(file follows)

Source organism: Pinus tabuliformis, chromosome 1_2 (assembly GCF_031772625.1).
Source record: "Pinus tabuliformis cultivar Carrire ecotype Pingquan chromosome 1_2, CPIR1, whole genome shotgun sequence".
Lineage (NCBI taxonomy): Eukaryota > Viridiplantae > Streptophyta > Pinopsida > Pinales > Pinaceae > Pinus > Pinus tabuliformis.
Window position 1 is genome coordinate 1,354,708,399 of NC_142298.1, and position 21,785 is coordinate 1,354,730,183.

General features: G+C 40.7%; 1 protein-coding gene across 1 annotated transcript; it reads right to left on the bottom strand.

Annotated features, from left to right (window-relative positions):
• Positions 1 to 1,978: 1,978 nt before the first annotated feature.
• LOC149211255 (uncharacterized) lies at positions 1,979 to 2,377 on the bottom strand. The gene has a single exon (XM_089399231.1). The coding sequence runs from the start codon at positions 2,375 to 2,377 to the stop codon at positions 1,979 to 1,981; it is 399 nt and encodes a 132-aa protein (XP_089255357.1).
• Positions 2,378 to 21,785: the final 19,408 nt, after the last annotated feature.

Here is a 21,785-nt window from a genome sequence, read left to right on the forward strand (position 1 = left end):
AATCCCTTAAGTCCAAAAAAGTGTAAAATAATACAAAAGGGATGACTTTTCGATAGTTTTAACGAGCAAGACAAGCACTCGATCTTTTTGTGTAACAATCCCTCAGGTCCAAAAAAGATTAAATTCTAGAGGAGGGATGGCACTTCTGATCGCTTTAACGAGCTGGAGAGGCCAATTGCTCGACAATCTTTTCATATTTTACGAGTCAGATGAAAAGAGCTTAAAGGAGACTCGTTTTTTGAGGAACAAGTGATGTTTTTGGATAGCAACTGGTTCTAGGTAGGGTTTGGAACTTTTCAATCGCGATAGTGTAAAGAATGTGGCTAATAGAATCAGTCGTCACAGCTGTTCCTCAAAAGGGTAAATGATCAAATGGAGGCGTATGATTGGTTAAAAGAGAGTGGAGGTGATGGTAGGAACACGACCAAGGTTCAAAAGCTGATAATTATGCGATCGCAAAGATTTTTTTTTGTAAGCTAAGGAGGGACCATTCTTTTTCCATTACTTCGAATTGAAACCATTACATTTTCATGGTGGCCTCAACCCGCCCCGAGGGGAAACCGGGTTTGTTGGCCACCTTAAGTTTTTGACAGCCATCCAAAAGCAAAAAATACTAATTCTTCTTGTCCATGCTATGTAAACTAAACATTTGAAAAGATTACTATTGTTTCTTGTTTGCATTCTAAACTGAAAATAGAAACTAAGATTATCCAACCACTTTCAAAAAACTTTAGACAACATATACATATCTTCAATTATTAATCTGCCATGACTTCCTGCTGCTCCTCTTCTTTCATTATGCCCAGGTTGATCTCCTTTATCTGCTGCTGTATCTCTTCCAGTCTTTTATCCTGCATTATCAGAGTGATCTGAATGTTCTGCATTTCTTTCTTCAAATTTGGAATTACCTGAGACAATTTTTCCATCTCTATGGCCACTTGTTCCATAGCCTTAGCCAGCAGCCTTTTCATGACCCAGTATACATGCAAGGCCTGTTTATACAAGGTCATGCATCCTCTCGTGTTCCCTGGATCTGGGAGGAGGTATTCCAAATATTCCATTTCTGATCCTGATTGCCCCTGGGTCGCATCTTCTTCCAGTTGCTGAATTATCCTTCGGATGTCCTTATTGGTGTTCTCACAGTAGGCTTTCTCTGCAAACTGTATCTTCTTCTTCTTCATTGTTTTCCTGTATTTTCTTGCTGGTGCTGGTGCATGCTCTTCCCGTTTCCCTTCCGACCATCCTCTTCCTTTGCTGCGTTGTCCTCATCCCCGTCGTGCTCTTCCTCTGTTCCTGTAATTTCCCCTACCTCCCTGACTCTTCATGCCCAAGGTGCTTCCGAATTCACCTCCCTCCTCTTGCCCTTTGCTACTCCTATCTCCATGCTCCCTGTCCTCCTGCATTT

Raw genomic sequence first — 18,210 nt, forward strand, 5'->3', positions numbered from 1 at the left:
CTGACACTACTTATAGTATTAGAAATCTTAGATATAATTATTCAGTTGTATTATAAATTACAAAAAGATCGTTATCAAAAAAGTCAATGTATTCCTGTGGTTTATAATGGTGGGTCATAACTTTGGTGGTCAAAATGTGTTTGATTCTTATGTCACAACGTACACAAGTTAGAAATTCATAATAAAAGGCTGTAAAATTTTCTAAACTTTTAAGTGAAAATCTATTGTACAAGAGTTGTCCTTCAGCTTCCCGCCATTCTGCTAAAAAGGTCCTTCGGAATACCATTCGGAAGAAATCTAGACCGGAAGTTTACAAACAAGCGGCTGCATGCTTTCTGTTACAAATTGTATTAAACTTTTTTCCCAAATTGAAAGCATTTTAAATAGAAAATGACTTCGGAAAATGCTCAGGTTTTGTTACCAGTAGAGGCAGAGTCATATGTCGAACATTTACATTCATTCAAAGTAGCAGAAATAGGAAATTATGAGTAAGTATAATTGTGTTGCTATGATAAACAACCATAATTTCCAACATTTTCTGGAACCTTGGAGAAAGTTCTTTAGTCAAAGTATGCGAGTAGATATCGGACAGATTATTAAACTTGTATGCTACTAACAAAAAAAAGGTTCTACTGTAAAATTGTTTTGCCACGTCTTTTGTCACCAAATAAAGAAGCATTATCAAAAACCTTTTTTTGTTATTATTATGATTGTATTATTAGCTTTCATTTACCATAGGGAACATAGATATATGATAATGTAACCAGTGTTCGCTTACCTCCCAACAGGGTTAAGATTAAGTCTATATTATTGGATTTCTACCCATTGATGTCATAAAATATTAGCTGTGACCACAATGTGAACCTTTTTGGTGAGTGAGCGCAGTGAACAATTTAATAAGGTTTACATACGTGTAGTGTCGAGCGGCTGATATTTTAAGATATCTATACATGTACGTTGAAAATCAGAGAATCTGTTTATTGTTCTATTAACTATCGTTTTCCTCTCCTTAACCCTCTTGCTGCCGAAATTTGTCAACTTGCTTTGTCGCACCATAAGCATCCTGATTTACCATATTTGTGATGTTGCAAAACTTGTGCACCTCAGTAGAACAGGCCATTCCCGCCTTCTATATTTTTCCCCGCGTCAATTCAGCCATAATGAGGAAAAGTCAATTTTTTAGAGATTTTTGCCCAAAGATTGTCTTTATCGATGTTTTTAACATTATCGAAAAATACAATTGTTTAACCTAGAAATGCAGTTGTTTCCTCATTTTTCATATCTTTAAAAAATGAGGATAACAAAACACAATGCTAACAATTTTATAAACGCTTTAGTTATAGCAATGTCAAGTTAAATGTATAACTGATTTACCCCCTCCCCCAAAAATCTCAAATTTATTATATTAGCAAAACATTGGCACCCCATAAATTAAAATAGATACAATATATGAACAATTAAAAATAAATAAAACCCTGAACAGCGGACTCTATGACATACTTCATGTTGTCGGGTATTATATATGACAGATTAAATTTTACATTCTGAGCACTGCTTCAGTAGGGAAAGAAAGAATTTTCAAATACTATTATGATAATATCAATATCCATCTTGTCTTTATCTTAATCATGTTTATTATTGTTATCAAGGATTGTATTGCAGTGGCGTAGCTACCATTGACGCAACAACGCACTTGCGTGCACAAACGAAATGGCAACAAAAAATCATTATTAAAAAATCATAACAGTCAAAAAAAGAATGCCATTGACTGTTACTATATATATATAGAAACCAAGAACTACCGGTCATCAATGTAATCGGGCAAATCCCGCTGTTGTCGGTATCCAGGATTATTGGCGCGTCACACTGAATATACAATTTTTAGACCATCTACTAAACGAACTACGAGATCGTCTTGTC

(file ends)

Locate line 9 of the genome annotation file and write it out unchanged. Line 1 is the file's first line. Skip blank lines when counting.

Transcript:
• Positions 2,378 to 21,785: the final 19,408 nt, after the last annotated feature.